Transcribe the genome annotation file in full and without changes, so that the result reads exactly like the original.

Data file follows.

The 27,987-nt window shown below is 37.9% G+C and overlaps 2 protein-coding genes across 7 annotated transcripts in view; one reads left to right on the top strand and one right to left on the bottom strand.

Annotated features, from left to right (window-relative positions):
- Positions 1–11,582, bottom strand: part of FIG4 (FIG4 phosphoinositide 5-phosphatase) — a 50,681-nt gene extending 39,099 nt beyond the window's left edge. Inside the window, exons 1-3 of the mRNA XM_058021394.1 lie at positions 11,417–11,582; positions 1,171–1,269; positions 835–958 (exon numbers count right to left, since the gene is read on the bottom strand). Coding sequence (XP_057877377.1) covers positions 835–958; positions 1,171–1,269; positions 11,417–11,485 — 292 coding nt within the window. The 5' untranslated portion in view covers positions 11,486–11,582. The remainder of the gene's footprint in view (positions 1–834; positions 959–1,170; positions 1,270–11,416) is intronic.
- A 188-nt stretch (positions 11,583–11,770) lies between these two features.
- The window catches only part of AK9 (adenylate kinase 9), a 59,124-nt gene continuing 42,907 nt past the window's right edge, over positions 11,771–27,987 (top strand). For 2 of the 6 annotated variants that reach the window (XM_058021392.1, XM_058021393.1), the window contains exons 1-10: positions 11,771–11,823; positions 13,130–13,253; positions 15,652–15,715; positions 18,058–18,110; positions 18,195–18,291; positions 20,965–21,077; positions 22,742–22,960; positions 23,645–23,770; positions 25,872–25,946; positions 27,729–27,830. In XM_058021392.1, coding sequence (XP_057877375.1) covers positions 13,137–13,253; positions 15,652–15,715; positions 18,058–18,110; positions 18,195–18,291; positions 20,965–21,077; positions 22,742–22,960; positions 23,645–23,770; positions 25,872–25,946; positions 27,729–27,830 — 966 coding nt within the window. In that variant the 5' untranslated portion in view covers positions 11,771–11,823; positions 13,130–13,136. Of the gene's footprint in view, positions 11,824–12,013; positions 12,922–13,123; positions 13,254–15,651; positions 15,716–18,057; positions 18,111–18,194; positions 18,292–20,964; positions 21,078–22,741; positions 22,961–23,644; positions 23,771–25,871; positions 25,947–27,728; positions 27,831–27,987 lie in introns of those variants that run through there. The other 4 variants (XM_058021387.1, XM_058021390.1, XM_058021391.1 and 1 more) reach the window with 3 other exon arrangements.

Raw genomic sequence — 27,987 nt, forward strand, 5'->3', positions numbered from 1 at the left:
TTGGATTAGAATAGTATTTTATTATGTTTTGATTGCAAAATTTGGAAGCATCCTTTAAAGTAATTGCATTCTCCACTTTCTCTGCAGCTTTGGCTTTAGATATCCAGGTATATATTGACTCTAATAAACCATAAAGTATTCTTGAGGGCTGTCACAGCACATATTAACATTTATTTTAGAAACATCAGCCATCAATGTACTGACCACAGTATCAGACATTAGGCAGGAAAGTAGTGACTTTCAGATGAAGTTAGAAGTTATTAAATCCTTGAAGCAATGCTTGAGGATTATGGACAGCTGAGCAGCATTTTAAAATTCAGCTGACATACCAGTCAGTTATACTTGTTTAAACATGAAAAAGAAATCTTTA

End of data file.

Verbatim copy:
The 27,987-nt window shown below is 37.9% G+C and overlaps 2 protein-coding genes across 7 annotated transcripts in view; one reads left to right on the top strand and one right to left on the bottom strand.

Annotated features, from left to right (window-relative positions):
- Positions 1–11,582, bottom strand: part of FIG4 (FIG4 phosphoinositide 5-phosphatase) — a 50,681-nt gene extending 39,099 nt beyond the window's left edge. Inside the window, exons 1-3 of the mRNA XM_058021394.1 lie at positions 11,417–11,582; positions 1,171–1,269; positions 835–958 (exon numbers count right to left, since the gene is read on the bottom strand). Coding sequence (XP_057877377.1) covers positions 835–958; positions 1,171–1,269; positions 11,417–11,485 — 292 coding nt within the window. The 5' untranslated portion in view covers positions 11,486–11,582. The remainder of the gene's footprint in view (positions 1–834; positions 959–1,170; positions 1,270–11,416) is intronic.
- A 188-nt stretch (positions 11,583–11,770) lies between these two features.
- The window catches only part of AK9 (adenylate kinase 9), a 59,124-nt gene continuing 42,907 nt past the window's right edge, over positions 11,771–27,987 (top strand). For 2 of the 6 annotated variants that reach the window (XM_058021392.1, XM_058021393.1), the window contains exons 1-10: positions 11,771–11,823; positions 13,130–13,253; positions 15,652–15,715; positions 18,058–18,110; positions 18,195–18,291; positions 20,965–21,077; positions 22,742–22,960; positions 23,645–23,770; positions 25,872–25,946; positions 27,729–27,830. In XM_058021392.1, coding sequence (XP_057877375.1) covers positions 13,137–13,253; positions 15,652–15,715; positions 18,058–18,110; positions 18,195–18,291; positions 20,965–21,077; positions 22,742–22,960; positions 23,645–23,770; positions 25,872–25,946; positions 27,729–27,830 — 966 coding nt within the window. In that variant the 5' untranslated portion in view covers positions 11,771–11,823; positions 13,130–13,136. Of the gene's footprint in view, positions 11,824–12,013; positions 12,922–13,123; positions 13,254–15,651; positions 15,716–18,057; positions 18,111–18,194; positions 18,292–20,964; positions 21,078–22,741; positions 22,961–23,644; positions 23,771–25,871; positions 25,947–27,728; positions 27,831–27,987 lie in introns of those variants that run through there. The other 4 variants (XM_058021387.1, XM_058021390.1, XM_058021391.1 and 1 more) reach the window with 3 other exon arrangements.

Raw genomic sequence — 27,987 nt, forward strand, 5'->3', positions numbered from 1 at the left:
TTGGATTAGAATAGTATTTTATTATGTTTTGATTGCAAAATTTGGAAGCATCCTTTAAAGTAATTGCATTCTCCACTTTCTCTGCAGCTTTGGCTTTAGATATCCAGGTATATATTGACTCTAATAAACCATAAAGTATTCTTGAGGGCTGTCACAGCACATATTAACATTTATTTTAGAAACATCAGCCATCAATGTACTGACCACAGTATCAGACATTAGGCAGGAAAGTAGTGACTTTCAGATGAAGTTAGAAGTTATTAAATCCTTGAAGCAATGCTTGAGGATTATGGACAGCTGAGCAGCATTTTAAAATTCAGCTGACATACCAGTCAGTTATACTTGTTTAAACATGAAAAAGAAATCTTTA